LIVERPOOL’S season has been unlike anything their fans could have imagined at the start of the campaign.
They’re ninth in the Premier League and were unceremoniously eliminated from the League Cup, one of the two trophies they won last season.
And unless they get their act together, which looks like a rather tall order at the moment, things could get worse.
The Reds and Manchester City have been the two best clubs in England over the past five years or so.
Yet tomorrow, they face Brighton and Hove Albion – opponents who thrashed them just a fortnight ago – in the FA Cup fourth round at the Amex Stadium, and are staring another defeat in the face.
Since that clash, Liverpool have chalked up a win over Wolves in an FA Cup third round replay and drew with Chelsea in the league.
There are all sorts of theories as to why Liverpool are nowhere near where people think they should be. But one telling factor is obvious – their injury list.
They have been scarred this season by key players being sidelined through long-term injuries. The likes of inspirational central defender Virgil van Dijk and strikers Luis Diaz, Roberto Firmino and Diogo Jota have been sorely missed.
The short-term intermittent absences of Joel Matip, Joe Gomes, Naby Keita, Thiago Alcantara, James Milner, Curtis Jones and Alex Oxlade-Chamberlain, among others, have also taken their toll on the Anfield side.
Brazilian midfielder Arthur Melo, on loan from Italian Serie A club Juventus, is also on the treatment table and has yet to get going for the club.
Darwin Nunez’s return to action as a substitute against Chelsea is a plus for the Reds and should certainly bolster their front line. Indeed, Liverpool’s lack of goals has been their undoing this season.
They are not even close to where they want to be in terms of goals. But the absence of Diaz, Firmino and Jota, and to some extent Nunez’s poor luck upfront, explains some of that.
One gets the feeling that if Jurgen Klopp can somehow get them scoring again, things will turn around for them. And what better way to start that than by seeing off a team that thumped them 3-0 the other day?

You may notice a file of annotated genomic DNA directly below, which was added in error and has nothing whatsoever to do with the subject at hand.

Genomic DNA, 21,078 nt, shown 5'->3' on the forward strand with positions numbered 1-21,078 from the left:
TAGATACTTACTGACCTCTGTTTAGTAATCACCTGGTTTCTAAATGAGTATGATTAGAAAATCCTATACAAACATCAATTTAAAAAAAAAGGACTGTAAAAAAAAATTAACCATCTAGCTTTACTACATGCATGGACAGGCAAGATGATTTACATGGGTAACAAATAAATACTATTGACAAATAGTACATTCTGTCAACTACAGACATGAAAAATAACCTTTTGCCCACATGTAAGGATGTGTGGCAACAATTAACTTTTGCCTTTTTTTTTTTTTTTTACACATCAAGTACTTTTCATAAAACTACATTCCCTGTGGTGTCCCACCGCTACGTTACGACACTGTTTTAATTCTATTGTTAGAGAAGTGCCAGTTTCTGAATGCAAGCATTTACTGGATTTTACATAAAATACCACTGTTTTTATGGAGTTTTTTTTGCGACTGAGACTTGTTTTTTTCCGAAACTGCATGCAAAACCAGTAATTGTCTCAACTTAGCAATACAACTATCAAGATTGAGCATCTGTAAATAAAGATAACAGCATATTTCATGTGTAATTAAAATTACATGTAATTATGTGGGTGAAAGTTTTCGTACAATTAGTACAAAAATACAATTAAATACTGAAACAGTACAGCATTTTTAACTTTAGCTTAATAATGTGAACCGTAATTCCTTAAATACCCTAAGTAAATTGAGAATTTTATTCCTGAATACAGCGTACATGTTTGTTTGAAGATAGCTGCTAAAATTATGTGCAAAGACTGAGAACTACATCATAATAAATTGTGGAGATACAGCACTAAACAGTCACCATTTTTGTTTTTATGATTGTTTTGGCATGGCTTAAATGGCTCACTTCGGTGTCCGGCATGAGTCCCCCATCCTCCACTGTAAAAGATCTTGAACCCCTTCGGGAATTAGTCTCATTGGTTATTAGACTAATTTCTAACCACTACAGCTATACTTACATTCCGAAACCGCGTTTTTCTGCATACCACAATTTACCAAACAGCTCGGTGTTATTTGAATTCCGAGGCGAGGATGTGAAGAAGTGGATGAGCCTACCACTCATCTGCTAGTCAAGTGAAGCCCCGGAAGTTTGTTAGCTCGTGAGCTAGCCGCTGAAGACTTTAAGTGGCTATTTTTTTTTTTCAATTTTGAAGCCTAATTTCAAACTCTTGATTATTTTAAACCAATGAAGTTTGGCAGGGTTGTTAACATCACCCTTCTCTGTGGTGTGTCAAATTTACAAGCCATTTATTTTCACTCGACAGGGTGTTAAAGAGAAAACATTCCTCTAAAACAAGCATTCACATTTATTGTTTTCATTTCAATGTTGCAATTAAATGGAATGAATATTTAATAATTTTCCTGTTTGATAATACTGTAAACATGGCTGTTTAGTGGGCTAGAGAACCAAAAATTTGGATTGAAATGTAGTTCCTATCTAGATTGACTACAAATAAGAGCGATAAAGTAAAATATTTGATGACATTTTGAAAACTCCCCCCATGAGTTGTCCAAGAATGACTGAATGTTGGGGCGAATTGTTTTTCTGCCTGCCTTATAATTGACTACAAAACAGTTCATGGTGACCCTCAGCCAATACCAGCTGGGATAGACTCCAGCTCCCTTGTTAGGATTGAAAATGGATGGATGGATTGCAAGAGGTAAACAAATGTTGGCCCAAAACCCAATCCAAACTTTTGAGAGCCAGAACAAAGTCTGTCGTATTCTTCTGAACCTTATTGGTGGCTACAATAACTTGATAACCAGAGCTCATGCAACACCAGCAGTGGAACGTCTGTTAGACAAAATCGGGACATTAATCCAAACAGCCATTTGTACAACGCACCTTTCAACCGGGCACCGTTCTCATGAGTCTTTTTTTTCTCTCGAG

But Brighton are by far no pushovers and will rightly believe they can beat Liverpool, having done so already with the memory still fresh in the mind.
After Graham Potter left for Chelsea, there were more than a few people who thought they might slide down the ladder.
On the contrary, Roberto De Zerbi has instilled a renewed belief in the team and gotten them playing just as well, if not better.
In stark contrast to Liverpool’s scarcity of goals, the Seagulls have been knocking them in almost at will.
Since his arrival in early September, de Zerbi got his charges to register a 4-1 (league) win over Chelsea, a 3-1 (Carabao Cup) victory over Arsenal, as well as three other triumphs in which they scored three or more goals against Premier League opposition.
For good measure, they hit Middlesbrough for five in the last round of the FA Cup.
The contributions of Japanese winger Kaoru Mitoma, industrious midfielder Moises Caicedo, his German counterpart Pascal Grob, World Cup winner Alexis Mac Allister and the emergence of Solly March as a real threat in front of goal cannot be underestimated.
There is no doubt the squad works as a compact and efficient unit, but these lads have stood out.
Against Liverpool, they will be wanting more of the same success, and if they stick to their game plan, they will likely win again.
Even if their last game did not have a goal to show for their efforts, the Reds will have been encouraged by their previous two outings.
Mohamed Salah, by his own lofty standards, has fallen short this season. He needs a solid, consistent run of form, punctuated by the goals we know he is capable of.
Nunez also needs to start finding the back of the net more regularly.
If they do, and a couple others come back from injury to weigh in with some support, then the Reds can start thinking about a decent second half of the season.
Signs of that in tomorrow’s FA Cup showdown would be welcome news to their fans. This club has so much pedigree that one cannot write off Liverpool just yet – not in a competition in which they are the reigning champions.